The second line, “while the ghostly winds whisper” is six syllables long. First, “blow” can be changed to “whisper” to make the line seven syllables long to add alliteration with the “W” sound in winds. “The” can be eliminated and “north” added to describe the kind of wind and suggest that it is getting colder.
while ghostly north winds whisper
The final line, “secrets to the dark clouds,” is six syllables long. “The” can be eliminated to make the line five syllables long. Also, “dark” can be changed to “rain” to highlight the spring season.
secrets to rain clouds
Once the lines are put together, the final version reads:
Silent blossoms sleep
while ghostly north winds whisper
secrets to rain clouds.
Independent Practice for Student
- Make a mind map with a scene in the middle and five spokes for sight, sound, touch, taste, and smell.
- Use the details to write a single sentence.
- Check to see that there are seasonal words and sensory words.
- Eliminate words that repeat or do not help to create a clear image.
- Write out the sentence in three lines like a haiku.
- Count the syllables in each line.
- Tinker with the syllable count and word choice to match the haiku form.
- Publish the final copy.
Below are examples of haiku written by grade five students using the theme of “in the garden.”
Close my eyes tightly,
take a deep breath, and blow hard.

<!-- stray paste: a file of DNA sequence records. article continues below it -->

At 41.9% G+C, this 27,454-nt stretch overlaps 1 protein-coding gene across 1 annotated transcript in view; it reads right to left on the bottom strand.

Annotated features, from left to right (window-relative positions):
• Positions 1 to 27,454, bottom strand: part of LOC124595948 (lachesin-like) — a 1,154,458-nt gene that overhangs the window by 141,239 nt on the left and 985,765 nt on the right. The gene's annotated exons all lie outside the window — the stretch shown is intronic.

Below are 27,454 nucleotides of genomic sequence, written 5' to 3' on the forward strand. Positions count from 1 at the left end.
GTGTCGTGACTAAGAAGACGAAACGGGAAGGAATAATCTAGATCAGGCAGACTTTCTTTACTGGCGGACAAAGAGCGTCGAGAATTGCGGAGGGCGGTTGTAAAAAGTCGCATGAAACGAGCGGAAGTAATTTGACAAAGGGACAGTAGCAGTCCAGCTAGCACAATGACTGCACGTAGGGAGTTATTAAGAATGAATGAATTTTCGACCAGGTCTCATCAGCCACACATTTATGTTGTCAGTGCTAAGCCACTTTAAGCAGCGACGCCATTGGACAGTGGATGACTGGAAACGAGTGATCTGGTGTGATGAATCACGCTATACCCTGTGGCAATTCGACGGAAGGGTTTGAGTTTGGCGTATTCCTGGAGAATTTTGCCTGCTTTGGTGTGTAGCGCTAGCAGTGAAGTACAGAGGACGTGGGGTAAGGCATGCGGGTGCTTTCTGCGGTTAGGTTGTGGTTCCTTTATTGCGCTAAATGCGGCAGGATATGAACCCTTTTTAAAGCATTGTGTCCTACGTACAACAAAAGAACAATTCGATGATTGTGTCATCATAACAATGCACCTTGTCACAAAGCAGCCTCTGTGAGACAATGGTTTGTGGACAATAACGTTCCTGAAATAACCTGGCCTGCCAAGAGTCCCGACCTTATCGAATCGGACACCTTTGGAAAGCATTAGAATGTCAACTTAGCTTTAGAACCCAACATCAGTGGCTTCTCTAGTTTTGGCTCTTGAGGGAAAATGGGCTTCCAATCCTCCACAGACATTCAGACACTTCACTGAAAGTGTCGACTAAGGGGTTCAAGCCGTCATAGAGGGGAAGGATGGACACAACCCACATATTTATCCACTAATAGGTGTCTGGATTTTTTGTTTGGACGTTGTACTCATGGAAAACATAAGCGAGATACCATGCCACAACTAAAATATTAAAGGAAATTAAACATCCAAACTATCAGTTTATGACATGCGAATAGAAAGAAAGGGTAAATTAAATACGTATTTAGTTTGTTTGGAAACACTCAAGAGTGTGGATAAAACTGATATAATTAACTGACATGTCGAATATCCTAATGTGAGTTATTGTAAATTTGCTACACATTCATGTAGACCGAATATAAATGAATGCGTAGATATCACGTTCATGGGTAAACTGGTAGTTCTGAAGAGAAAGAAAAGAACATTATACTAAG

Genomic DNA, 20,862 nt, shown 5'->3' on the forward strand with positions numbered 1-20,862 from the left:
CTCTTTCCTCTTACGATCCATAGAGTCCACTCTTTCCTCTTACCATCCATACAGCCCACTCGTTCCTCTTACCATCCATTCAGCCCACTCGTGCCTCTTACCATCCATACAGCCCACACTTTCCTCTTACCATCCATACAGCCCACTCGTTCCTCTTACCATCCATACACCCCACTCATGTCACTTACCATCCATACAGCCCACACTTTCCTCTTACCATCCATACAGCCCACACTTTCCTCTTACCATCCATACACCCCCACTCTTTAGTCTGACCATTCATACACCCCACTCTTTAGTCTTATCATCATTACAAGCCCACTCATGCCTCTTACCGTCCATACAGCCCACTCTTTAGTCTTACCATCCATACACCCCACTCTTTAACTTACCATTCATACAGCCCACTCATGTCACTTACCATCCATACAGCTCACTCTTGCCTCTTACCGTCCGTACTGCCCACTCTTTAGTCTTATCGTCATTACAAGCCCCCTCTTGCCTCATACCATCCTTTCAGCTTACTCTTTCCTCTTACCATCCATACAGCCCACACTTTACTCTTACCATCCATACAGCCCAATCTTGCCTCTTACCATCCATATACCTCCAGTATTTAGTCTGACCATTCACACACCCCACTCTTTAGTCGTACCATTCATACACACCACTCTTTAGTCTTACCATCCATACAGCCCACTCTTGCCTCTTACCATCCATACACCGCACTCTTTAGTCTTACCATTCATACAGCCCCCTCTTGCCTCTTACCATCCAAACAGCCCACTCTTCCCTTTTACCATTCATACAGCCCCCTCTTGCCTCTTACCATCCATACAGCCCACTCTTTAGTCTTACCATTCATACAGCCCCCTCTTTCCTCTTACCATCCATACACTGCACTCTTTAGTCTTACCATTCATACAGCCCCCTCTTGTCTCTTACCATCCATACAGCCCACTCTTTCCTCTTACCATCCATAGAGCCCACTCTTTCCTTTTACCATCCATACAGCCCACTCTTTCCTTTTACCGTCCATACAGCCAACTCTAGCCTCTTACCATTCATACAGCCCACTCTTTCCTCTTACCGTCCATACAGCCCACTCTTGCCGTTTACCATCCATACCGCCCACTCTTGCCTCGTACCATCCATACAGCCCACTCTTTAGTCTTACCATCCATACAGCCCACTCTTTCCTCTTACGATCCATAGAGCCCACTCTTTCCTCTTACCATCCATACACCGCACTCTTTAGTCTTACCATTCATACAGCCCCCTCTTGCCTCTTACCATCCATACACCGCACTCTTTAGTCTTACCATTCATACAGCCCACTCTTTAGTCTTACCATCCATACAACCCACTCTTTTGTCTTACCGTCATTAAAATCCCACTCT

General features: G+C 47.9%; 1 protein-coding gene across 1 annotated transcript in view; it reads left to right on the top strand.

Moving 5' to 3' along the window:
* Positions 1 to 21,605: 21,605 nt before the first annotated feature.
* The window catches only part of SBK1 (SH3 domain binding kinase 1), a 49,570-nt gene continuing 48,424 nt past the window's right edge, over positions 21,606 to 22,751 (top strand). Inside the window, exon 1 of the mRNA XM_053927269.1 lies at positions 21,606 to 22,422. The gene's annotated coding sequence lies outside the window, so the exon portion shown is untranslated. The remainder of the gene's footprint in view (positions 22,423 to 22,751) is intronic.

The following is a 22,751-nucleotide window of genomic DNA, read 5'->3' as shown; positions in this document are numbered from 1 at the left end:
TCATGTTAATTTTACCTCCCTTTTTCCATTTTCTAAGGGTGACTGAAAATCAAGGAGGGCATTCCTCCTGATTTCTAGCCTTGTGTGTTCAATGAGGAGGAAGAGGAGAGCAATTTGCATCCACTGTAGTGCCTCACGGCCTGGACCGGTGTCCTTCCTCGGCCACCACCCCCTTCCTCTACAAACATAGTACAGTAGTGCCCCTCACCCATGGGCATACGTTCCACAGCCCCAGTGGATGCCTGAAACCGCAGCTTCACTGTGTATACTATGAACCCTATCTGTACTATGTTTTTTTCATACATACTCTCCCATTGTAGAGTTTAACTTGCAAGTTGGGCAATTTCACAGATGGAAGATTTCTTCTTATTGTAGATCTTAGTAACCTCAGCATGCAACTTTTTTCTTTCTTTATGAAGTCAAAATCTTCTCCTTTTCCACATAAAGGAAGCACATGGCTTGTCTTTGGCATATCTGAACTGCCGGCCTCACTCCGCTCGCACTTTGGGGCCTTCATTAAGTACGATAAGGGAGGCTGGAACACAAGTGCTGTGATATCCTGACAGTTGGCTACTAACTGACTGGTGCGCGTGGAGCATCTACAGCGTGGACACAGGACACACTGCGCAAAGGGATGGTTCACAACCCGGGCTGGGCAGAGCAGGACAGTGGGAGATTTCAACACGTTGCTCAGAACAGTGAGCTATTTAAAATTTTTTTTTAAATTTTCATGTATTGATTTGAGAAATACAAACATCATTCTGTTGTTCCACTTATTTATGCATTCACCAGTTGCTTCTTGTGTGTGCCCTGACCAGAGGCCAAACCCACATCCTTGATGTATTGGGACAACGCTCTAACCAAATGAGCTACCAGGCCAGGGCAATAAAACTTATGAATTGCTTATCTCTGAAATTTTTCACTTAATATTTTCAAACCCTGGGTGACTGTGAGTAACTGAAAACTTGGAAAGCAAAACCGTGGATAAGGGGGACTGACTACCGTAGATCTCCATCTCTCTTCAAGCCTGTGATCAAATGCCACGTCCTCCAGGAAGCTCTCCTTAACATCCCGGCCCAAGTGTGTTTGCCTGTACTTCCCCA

Will my wish come true?
By Avery C.
In My Garden
doctors giving needles
to sick daisies
By Katherine X.
Haiku awakens students to the possibilities of finding poetry—and meaning —in things around them. Because haiku is composed of short, concise thoughts, it is a good way to help students use the writing process and develop their composition skills. Using short poems as models also helps students exercise their creativity and practice using language proficiently.
Lansky, B. (2014). How to write a haiku. [online] Retrieved from: http://www.poetryteachers.com/poetclass/lessons/haiku.html [Accessed: 10 Mar 2014].
Aitken, R. (2010). A Zen Wave. [online] Retrieved from: http://books.google.ca/books [Accessed: 12 Mar 2014].
Chris Colderley is an educator in Burlington, Ontario. He is a 2012 Book-In-A-Day International Fellow, and has conducted several workshops on using poetry in the classroom. His poetry has appeared in Möbius: The Poetry Magazine, Maple Tree Literary Supplement, and Tower Poetry.